WARRIOR 4k UHD and Blu-ray Review
Tommy Riordan has been gone his home in Pittsburg for a long time and he has there to see his father Paddy. He was living with his mother and then he joined the Marines. Because of their lack of involvement in each other’s lives, Tommy doesn’t know that his dad doesn’t drink anymore or that he has hasn’t seen his other son, Brendan, in a long time as well.
Brendan is a high school physics teacher and his family is in some trouble. They have an upside down mortgage and if they don’t get caught up in 30 days, they lose their home. He tells his wife that he has a second job as a bouncer at a bar but he is really fighting at amateur MMA matches for the extra money.
Paddy used to coach his boys in wrestling and Tommy has also found that he has a knack for MMA. A fighter named Mad Dog Grimes trains at Tommy’s old, local gym there and Grimes’ coach is looking for sparring partners. While Tommy is working out there, he says that he’ll take the money to spar. Once the two are in the gym, Tommy tunes up and knocks out Grimes. The video of the fight goes viral and Grimes’ coach wants to take Tommy to a huge MMA event called Sparta.
It turns out that Brendan’ job doesn’t approve of his fighting after hours and suspends him without pay. Without income, he needs to keep doing these small fights and he needs the help of his old coach, Frank.
WARRIOR is written and directed by Gavin O’Conner. Even though MMA is heavily featured, it isn’t just a movie about fighting. Its about redemption and that can be said about the three main characters. Now, I’m going to do something I don’t typically do and most likely spoil some plot points. You’ve been warned.
Tommy just seems like an angry person with no time for personal relationships. His family life over the years has been nothing short of horrible and him coming home seems like a last resort. By about the end, you find out that he is running from something that has finally caught up with him. He has been heavily scarred by something that happened to him in the service and it has been rough. Brendan has also had to deal with the other side of that same coin when it comes to his childhood. He doesn’t speak to his brother or father and when his home is at risk, he has to do something. He also needs to prove to himself that he isn’t useless and belongs in this sport.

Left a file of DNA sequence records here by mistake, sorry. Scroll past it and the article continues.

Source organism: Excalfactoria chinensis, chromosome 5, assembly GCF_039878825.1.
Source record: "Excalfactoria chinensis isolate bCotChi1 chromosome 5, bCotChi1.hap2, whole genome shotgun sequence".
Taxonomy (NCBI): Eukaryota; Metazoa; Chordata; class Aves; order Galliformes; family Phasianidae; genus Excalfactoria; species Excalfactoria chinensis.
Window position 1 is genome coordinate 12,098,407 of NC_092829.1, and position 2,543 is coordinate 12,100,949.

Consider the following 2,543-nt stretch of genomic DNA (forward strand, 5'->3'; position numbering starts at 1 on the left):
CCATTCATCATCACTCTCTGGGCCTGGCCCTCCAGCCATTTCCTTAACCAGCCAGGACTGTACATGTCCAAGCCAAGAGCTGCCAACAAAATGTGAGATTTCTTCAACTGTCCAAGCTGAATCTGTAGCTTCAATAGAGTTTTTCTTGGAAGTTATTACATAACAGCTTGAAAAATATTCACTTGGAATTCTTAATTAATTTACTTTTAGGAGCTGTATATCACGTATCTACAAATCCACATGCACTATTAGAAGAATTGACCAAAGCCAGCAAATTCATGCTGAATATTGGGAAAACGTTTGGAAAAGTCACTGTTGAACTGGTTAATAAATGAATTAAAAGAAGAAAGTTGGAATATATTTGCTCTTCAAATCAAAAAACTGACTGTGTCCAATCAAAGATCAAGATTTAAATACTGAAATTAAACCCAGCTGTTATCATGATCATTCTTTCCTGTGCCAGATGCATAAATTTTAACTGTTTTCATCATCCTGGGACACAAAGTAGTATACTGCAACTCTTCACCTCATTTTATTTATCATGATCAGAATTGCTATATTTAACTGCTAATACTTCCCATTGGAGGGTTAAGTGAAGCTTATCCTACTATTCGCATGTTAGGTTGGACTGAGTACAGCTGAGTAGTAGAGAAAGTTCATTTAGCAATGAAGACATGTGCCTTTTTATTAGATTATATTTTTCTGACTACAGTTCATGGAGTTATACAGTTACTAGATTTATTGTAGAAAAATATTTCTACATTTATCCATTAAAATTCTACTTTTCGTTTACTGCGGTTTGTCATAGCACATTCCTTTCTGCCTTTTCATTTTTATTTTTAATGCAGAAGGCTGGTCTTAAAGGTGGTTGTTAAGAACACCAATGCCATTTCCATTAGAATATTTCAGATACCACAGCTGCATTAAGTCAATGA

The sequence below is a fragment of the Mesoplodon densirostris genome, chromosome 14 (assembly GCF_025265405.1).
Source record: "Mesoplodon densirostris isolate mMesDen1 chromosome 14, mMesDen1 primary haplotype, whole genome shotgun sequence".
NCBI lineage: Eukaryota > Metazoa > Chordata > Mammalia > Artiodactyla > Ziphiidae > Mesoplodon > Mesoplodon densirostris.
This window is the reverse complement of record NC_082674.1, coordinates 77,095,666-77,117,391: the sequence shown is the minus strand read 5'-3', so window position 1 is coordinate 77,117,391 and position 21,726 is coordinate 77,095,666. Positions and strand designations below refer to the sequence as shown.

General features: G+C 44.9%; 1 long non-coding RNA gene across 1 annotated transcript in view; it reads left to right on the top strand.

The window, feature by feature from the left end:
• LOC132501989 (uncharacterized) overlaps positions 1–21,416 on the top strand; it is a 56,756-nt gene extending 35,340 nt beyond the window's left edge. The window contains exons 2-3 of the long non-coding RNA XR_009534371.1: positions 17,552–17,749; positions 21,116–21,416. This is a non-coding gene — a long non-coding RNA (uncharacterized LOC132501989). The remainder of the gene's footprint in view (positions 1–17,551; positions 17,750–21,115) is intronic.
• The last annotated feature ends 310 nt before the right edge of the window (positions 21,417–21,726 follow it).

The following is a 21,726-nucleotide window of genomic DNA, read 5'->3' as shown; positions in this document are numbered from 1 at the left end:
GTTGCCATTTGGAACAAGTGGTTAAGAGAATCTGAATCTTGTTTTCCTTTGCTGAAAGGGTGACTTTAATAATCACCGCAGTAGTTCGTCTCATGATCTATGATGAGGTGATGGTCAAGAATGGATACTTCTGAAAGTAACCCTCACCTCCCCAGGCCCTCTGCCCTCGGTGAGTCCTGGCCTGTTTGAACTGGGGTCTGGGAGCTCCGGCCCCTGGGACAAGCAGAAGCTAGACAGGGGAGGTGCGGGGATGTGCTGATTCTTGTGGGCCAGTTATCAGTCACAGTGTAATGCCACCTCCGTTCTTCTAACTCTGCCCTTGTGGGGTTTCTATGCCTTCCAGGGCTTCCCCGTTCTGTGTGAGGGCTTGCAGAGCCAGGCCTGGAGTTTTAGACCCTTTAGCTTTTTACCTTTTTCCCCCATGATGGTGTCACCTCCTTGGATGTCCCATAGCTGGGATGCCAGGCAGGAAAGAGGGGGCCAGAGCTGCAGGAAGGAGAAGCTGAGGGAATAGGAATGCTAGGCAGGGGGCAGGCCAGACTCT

Paddy was the main reason for the two brothers to have such hard lives. The alcoholism is the reason why Paddy’s wife and Tommy get away from him but Brendan stayed with his dad because of his then girlfriend, Tess. Now that Paddy is in his 12-step program, he wants to make amends with his kids and Brendan wants nothing to do with him. However, Tommy needs him to be his coach. With Paddy’s story, using the Moby Dick parallels of Ahab’s blind obsessions made the character have a deeper feel without diving into his past with specifics.
Tom Hardy – Tommy Riordan (Conlon)
Joel Edgerton – Brendan Conlon
Nick Nolte – Paddy Conlon
Jennifer Morrison – Tess Conlon
Frank Grillo – Frank Campana
Kevin Dunn – Joe Zito
The video is a 2160p HEVC presentation that may not work too well with movie. If you own the Blu-ray, you know that this is a noisy transfer and that noise carries over to the 4k UHD in a big way. The problem with doing that is that the higher resolution does improve the picture but makes these issues more noticeable. However, the details in the images are stronger and this makes the grittiness of the film stand out more. Also, the coloring comes out more in clothing especially. The blacks in the movie are very dark and inky when there
isn’t any some noise. The HDR creates strong contrasting that deepens the dark scenes. Some of the colors are a bit bolder but the movie tends to not let them be as strong as some other films. I will say that daytime scenes have brilliant colors, warm skin tones, and almost look like they’re from a different film altogether.